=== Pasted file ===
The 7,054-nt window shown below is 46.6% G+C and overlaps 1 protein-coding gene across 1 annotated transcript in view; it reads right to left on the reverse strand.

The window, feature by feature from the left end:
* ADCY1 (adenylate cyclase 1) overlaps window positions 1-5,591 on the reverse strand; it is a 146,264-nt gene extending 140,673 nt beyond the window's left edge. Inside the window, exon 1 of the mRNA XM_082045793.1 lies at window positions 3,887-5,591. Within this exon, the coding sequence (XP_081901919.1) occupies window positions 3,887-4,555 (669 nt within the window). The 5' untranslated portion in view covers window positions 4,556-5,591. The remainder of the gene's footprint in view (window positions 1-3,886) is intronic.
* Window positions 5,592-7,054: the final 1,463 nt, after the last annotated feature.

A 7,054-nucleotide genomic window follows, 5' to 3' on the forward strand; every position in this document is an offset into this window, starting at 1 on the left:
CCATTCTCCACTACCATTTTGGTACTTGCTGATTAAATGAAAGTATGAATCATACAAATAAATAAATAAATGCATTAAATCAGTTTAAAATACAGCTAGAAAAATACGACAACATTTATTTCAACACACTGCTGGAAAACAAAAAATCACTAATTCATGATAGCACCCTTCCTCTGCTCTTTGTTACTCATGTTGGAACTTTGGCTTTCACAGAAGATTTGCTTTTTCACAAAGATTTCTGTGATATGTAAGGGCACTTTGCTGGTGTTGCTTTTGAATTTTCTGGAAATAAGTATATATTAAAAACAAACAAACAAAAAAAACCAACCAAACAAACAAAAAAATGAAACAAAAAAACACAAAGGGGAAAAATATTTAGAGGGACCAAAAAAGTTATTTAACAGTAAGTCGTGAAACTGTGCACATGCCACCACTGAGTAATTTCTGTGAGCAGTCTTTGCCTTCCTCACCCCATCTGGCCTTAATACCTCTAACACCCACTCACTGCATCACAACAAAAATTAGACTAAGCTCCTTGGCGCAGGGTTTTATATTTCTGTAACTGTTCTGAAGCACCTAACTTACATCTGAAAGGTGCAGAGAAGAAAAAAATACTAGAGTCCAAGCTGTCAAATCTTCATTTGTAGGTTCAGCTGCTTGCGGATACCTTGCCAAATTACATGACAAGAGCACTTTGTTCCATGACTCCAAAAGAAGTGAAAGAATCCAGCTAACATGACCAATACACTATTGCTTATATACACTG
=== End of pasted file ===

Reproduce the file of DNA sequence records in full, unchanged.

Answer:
The 7,054-nt window shown below is 46.6% G+C and overlaps 1 protein-coding gene across 1 annotated transcript in view; it reads right to left on the reverse strand.

The window, feature by feature from the left end:
* ADCY1 (adenylate cyclase 1) overlaps window positions 1-5,591 on the reverse strand; it is a 146,264-nt gene extending 140,673 nt beyond the window's left edge. Inside the window, exon 1 of the mRNA XM_082045793.1 lies at window positions 3,887-5,591. Within this exon, the coding sequence (XP_081901919.1) occupies window positions 3,887-4,555 (669 nt within the window). The 5' untranslated portion in view covers window positions 4,556-5,591. The remainder of the gene's footprint in view (window positions 1-3,886) is intronic.
* Window positions 5,592-7,054: the final 1,463 nt, after the last annotated feature.

A 7,054-nucleotide genomic window follows, 5' to 3' on the forward strand; every position in this document is an offset into this window, starting at 1 on the left:
CCATTCTCCACTACCATTTTGGTACTTGCTGATTAAATGAAAGTATGAATCATACAAATAAATAAATAAATGCATTAAATCAGTTTAAAATACAGCTAGAAAAATACGACAACATTTATTTCAACACACTGCTGGAAAACAAAAAATCACTAATTCATGATAGCACCCTTCCTCTGCTCTTTGTTACTCATGTTGGAACTTTGGCTTTCACAGAAGATTTGCTTTTTCACAAAGATTTCTGTGATATGTAAGGGCACTTTGCTGGTGTTGCTTTTGAATTTTCTGGAAATAAGTATATATTAAAAACAAACAAACAAAAAAAACCAACCAAACAAACAAAAAAATGAAACAAAAAAACACAAAGGGGAAAAATATTTAGAGGGACCAAAAAAGTTATTTAACAGTAAGTCGTGAAACTGTGCACATGCCACCACTGAGTAATTTCTGTGAGCAGTCTTTGCCTTCCTCACCCCATCTGGCCTTAATACCTCTAACACCCACTCACTGCATCACAACAAAAATTAGACTAAGCTCCTTGGCGCAGGGTTTTATATTTCTGTAACTGTTCTGAAGCACCTAACTTACATCTGAAAGGTGCAGAGAAGAAAAAAATACTAGAGTCCAAGCTGTCAAATCTTCATTTGTAGGTTCAGCTGCTTGCGGATACCTTGCCAAATTACATGACAAGAGCACTTTGTTCCATGACTCCAAAAGAAGTGAAAGAATCCAGCTAACATGACCAATACACTATTGCTTATATACACTG